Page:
|AWAY WITH YOU! 200-plus running trophies are condemned to a skip....|
One of the best-known figures on the Ipswich/Colchester running scene did just that when his half-century loomed . . . and decided to chuck more than 200 running trophies, medals and other mementoes into a skip and start afresh!
Once the dust had settled, this guy found himself a new sporting challenge, opting for a serious crack at duathlons (running/cycling). It’s all worked out rather well: Not only did he find himself with oodles more shelf-space at home, he got selected for Team GB at the grand old age of 50.
Nigel Powley ran in the colours of Ipswich Harriers, Ipswich JAFFA, Felixstowe Road Runners, Colchester Harriers and Belgrave Harriers between 1983 and 1997, winning races galore and chalking up sensational PBs. He won the Bury St Edmunds 20-miler in 1:44, the Norwich half-marathon in 67 minutes, the Hemel Hempstead 10-miler in 49 minutes and was in the top 25 (out of 32,000) at the Great North Run. He was even sponsored by sportswear giant Mizuno.
A chef in his day job, Powley’s running won him considerable local fame in these parts. I know, I typed out his name often enough when working for local papers. There was one occasion when he climbed into a taxi, surprised to find the cabbie was a well-known former Ipswich Town footballer; instead of “Where to, guv?” the driver did a double-take and asked: “Are you Nigel Powley?” Now that is what I call fame . . .
Powley quit running in 1997 because comebacks from injury had become increasingly tough: “I remember actually limping from start to finish during races,” he says. “I would warm up and be limping. Mizuno were going to offer me another contract as they were loyal to their athletes – but I knew I couldn’t do them or myself justice.”
Seventeen years later he’s back – and some. He told me this week: “I got divorced in 2010 and decided a new start was needed. The running trophies represented an old life and were just dust collectors, so in the skip they went! I am now happily married and my competitiveness is back thanks to the motivation wife Joanne gives me. You only live once. Have no regrets, new challenges come along all the time. Just getting older gives more opportunities. Suddenly I’m a good 50-year-old athlete compared to other 50-year-olds it seems. When I am 55 - if I can still walk - the challenges and targets will keep on coming hopefully. I'm aiming to take current achievements to another level next year having qualified to represent GB three times in two years. I believe I am the most competitive person I know. Here’s to a winter of very hard training. Hopefully I can keep injury free!”
|Nigel Powley, training near Tunstall Forest|
It is fascinating that, despite all his victories, Powley says he was never a ‘natural athlete’ and often did the opposite of what so-called experts told him. He ignored people who told him he was too young to tackle marathons, for example – and 31 years later is hoping to prove people wrong again: “I won races around the country and have some very good PBs . . . I’ll never run those times again, but now there are different challenges.”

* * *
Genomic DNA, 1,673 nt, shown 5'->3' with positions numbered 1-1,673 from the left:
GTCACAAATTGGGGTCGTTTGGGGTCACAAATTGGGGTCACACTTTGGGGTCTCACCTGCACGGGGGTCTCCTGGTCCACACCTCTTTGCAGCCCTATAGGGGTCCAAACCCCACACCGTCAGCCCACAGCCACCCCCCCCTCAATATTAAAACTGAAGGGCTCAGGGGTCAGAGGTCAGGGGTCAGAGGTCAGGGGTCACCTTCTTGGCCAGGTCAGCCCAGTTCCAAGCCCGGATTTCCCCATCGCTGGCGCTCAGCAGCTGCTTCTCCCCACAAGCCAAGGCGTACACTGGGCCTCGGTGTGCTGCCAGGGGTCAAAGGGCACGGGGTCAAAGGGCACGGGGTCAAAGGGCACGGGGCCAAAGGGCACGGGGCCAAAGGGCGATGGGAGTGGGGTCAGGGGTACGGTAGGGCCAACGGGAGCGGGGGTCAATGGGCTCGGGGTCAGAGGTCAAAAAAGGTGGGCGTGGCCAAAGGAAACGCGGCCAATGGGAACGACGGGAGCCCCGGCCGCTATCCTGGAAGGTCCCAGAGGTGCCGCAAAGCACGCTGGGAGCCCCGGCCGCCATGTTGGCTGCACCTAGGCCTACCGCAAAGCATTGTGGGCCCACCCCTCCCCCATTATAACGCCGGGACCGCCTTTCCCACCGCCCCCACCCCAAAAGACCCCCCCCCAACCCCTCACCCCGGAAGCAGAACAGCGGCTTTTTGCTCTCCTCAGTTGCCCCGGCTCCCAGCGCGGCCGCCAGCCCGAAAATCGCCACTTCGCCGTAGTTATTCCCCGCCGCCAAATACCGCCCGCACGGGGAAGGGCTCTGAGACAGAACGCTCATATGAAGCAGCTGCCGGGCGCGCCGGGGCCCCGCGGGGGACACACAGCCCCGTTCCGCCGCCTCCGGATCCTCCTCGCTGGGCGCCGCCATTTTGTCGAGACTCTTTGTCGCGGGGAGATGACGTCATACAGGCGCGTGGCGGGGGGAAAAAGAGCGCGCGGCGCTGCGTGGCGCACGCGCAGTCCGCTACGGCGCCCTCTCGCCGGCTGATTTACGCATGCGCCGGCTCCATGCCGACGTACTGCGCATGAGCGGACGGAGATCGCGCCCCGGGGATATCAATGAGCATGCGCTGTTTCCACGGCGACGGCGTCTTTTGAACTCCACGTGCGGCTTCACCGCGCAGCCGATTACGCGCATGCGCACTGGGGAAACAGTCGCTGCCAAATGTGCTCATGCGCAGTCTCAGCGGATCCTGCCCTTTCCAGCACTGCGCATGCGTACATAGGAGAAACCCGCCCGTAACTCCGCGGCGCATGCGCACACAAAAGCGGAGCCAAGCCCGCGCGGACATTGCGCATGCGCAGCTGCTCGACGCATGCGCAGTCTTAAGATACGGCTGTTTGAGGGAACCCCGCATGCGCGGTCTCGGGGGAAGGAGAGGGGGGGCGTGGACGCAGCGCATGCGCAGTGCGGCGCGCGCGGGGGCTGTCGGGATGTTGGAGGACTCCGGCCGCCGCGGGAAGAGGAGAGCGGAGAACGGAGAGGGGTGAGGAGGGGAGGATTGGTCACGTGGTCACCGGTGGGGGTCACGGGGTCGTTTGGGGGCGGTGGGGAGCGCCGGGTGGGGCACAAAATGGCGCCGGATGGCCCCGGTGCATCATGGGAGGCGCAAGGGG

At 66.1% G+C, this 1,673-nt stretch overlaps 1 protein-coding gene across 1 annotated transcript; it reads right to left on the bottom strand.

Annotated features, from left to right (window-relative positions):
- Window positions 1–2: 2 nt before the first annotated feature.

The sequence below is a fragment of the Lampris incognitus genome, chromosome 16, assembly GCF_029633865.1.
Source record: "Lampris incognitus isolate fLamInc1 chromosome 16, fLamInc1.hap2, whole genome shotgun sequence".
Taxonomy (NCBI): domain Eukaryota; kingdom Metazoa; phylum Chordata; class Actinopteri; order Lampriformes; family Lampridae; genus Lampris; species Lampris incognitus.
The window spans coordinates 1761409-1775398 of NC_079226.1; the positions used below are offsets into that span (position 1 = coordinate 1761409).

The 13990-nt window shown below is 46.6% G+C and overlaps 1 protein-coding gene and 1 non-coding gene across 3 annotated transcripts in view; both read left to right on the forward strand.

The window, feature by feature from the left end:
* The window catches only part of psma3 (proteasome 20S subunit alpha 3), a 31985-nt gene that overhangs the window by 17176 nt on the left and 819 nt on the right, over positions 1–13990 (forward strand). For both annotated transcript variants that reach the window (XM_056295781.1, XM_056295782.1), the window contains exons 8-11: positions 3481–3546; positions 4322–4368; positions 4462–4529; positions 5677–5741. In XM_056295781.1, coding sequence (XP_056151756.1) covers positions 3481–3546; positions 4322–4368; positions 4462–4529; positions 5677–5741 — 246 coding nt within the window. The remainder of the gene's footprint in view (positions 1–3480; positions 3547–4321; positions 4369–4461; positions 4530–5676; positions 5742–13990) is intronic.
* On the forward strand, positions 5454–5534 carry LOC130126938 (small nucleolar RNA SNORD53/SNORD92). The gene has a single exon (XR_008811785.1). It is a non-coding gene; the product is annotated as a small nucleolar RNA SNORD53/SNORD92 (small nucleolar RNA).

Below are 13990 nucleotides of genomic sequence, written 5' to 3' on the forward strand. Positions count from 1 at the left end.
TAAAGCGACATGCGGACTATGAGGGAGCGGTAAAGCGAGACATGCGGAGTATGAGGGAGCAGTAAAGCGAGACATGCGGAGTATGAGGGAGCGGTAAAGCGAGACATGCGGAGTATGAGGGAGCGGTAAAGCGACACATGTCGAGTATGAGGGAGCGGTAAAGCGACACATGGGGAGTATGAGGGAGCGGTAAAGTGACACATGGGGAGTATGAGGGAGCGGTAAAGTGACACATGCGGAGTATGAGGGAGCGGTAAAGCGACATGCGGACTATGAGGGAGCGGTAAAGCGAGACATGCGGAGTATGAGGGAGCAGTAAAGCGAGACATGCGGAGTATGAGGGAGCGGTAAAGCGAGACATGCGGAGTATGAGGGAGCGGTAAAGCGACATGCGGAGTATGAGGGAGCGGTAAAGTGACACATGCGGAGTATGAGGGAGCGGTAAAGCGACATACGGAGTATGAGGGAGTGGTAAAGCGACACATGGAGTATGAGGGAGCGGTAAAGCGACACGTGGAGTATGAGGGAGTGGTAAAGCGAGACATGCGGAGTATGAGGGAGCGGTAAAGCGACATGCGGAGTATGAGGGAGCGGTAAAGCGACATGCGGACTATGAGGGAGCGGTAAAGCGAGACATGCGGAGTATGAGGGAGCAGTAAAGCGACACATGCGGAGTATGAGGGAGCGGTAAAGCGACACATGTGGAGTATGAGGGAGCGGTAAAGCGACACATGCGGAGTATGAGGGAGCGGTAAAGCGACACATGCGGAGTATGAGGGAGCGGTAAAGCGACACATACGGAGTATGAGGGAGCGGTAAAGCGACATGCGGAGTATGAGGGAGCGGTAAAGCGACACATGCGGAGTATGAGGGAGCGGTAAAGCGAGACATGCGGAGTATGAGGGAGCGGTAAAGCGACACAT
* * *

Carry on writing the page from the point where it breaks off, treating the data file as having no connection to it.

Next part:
At the Duathlon European Championships in Austria this summer he was second GB athlete in his age group and 12th in Europe. He loves the cycling aspect of duathlons and admits: “If I was a teenager now, I’d be striving to become a professional cyclist. Cycling, if not already, will become the number one sport in this country.”
Interviewed recently by the ex-Felixstowe runner Rob Sears (boss man at Focus4Fitness), Powley told a horrendous story that will resonate with those of us familiar with the annual Woodbridge 10k. It’s a race that always seems to be staged in hot conditions - and 1995 was no exception, the temperature soaring to around 90 degrees F.
|It’s another scorching hot Woodbridge 10k! |
Yours Truly is making an ultimately unsuccessful bid to
stay with the leaders, but at least I didn’t need
the infamous Felixstowe Road Runners ambulance!
“He was put into an empty garage nearby, still with a white shroud covering him. Next to come past on a stretcher was the third-placed runner. To cut a long story short, Dean was not dead, but we all ended up in an ambulance with blue lights and sirens zooming to Ipswich Hospital, three very dehydrated runners inside. The other two got the beds in the ambulance and I got the floor! I remember looking out and seeing the road flash past, thinking the winner should have at least got a bed!”(*Rob Hadgraft's books on running and football history now available via Amazon in paperback and as e-books for Kindle. Further info: www.robhadgraft.com)